The news was only recently communicated to several GPs via letter, with GPs addressed as “Dear unknown”, despite the resignations occurring over three months ago.
The letter states that orthopaedic consultants Prof Damian McCormack, Mr Paul Connolly and Prof Kevin Mulhall “have resigned from their appointments in the Mater University Hospital effective 1 January 2018”.
“Patients with scheduled appointments/treatments will be accommodated by the existing surgeons in the hospital. A replacement post is being processed but in the meantime, referral letters are being returned,” the letter advised.
“If patients are referred back to the Mater, we will endeavour to have them seen at a time in accordance to the time of their original referrals.”
Dublin GP Dr Ray Walley told the <strong><em>Medical Independent</em></strong> (<strong><em>MI</em></strong>) that he recently received a letter advising him of the resignations in relation to a 2016 patient referral.
He said that the resignations were a symptom of the fact that 50 per cent of medical staff vacancies in Ireland are as a result of resignations from the public system.
“All of my medical colleagues are fed up because they are not able to provide the professional service they would like to because of waiting lists. We are going to continue to lose good colleagues to solely private practice or abroad or both… it’s demoralising,” Dr Walley stated.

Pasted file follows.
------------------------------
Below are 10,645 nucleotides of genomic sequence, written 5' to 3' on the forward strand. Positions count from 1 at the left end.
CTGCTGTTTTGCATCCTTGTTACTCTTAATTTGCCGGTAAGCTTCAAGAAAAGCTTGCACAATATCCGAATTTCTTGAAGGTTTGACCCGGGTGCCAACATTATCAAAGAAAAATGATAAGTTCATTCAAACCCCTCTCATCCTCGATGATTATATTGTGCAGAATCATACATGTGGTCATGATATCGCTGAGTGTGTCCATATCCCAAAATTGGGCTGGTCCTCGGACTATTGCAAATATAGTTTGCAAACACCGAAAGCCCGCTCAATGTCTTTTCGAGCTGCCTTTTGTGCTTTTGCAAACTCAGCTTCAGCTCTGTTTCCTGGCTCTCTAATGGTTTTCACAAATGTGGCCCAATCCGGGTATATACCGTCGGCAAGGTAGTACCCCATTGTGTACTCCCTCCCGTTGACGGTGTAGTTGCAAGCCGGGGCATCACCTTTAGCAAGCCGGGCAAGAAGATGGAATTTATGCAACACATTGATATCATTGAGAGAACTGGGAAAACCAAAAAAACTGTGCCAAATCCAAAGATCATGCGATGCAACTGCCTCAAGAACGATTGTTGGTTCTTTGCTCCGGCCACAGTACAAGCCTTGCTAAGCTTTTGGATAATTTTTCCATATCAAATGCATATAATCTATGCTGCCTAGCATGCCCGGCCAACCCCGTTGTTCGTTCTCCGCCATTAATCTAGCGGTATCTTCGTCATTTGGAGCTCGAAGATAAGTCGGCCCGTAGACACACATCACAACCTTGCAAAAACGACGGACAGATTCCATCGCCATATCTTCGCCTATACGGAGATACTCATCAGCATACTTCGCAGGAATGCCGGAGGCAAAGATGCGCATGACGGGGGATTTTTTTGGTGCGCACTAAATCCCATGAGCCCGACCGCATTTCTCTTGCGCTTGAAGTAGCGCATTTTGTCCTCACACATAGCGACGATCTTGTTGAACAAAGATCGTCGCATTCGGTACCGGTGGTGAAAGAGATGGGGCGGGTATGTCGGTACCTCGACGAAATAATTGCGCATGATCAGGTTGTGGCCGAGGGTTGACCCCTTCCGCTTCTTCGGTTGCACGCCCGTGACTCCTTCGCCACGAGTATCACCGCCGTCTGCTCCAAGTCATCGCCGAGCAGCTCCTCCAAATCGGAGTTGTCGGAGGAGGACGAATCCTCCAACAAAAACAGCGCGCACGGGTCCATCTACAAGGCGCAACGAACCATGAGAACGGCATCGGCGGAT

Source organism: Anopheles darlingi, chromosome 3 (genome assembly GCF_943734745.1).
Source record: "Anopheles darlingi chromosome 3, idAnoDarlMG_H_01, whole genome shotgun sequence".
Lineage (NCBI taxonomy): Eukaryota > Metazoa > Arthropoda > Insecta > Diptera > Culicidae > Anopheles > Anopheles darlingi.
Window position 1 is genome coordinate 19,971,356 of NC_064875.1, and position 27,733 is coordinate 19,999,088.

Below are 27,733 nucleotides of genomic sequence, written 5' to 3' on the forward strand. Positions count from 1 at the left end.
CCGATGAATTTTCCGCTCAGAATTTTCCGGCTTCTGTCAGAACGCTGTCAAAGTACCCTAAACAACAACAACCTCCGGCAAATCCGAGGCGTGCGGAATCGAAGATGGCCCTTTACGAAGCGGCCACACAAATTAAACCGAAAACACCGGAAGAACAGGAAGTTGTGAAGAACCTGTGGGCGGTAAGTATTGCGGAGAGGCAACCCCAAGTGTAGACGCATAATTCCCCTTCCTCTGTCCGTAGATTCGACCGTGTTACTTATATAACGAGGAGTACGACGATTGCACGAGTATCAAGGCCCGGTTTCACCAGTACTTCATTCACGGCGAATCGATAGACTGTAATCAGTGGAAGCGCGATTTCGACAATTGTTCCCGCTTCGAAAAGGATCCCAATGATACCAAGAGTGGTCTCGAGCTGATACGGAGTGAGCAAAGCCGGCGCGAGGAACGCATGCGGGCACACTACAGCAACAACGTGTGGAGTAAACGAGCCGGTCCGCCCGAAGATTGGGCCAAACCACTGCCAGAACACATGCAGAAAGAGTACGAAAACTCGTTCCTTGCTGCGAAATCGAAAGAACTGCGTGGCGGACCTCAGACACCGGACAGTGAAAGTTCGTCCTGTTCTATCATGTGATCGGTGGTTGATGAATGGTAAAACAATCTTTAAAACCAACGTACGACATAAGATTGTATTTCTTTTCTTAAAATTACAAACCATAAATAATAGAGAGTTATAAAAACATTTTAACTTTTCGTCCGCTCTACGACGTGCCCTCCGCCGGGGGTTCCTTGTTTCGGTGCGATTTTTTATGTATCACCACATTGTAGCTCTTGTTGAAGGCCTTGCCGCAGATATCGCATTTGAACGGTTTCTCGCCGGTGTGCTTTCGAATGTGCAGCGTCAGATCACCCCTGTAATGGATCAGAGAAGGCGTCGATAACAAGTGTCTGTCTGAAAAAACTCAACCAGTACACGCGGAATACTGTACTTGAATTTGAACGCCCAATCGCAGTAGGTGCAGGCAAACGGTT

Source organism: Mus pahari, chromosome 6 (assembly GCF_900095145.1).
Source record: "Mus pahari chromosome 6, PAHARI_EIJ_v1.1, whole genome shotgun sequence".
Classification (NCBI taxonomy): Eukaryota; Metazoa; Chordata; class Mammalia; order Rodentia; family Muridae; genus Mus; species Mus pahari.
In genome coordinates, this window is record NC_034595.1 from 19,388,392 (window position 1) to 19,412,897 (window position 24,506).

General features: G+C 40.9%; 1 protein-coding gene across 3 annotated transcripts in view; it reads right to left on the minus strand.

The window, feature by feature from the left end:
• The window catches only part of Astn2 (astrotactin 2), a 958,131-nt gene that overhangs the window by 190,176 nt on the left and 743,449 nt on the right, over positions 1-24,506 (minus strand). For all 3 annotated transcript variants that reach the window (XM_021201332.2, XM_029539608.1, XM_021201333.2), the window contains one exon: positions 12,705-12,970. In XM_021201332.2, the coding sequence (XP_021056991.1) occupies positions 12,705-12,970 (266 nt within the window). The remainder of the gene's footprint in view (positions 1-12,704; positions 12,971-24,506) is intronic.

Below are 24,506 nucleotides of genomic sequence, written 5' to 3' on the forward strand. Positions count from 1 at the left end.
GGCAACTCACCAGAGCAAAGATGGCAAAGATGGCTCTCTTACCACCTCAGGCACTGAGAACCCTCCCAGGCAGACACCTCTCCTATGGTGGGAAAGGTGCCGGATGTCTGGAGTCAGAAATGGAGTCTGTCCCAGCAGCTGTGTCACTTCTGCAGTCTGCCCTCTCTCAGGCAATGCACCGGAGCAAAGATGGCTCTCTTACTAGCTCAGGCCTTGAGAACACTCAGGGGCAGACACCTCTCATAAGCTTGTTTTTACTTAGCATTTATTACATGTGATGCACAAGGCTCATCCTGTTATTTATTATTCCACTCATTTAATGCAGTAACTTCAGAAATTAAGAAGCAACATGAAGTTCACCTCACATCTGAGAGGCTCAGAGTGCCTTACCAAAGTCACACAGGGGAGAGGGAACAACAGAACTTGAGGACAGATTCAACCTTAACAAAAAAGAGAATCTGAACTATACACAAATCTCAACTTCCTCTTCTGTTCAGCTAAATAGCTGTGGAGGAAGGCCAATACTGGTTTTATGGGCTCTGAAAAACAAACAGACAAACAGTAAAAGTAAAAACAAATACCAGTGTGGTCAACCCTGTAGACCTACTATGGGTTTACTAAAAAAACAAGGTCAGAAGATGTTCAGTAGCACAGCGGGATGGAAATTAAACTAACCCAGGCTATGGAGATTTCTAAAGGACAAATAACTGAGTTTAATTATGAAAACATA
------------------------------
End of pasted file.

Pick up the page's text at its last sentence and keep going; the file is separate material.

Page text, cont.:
Reacting to the resignations on Twitter, patient advocate Ms Triona Murphy said that the Mater Hospital houses the only spinal unit in Ireland. She said there are already long waiting times for patients at the hospital.
The Scolio Network Twitter account, run by two Kilkenny mothers aiming to bring about change and improve services for all children who live with scoliosis and await surgery in Ireland, also remarked on the development.
The “plan is for adolescent children to go straight to the Mater for #scoliosis care — bypassing the children’s hospitals. Many children referred to Mater were left with no consultant. Huge concerns regarding capacity and ability of the Mater to meet scoliosis children’s needs”.
Figures from the National Treatment Purchase Fund (NTPF) show that more than 3,200 patients were awaiting an outpatient orthopaedic appointment at the hospital at the end of March, with almost 500 patients waiting more than 18 months.
A spokesperson for the Mater told <strong><em>MI</em></strong> that one orthopaedic consultant in the hospital resigned this year and a further two orthopaedic consultants have had their contracts reconfigured to full-time paediatric commitments.
“There are currently three orthopaedic locum replacements working in the Mater Hospital’s orthopaedic department,” according to the spokesperson.
“All patients on the orthopaedic active waiting list are being looked after and in line with NTPF waiting list guidelines.”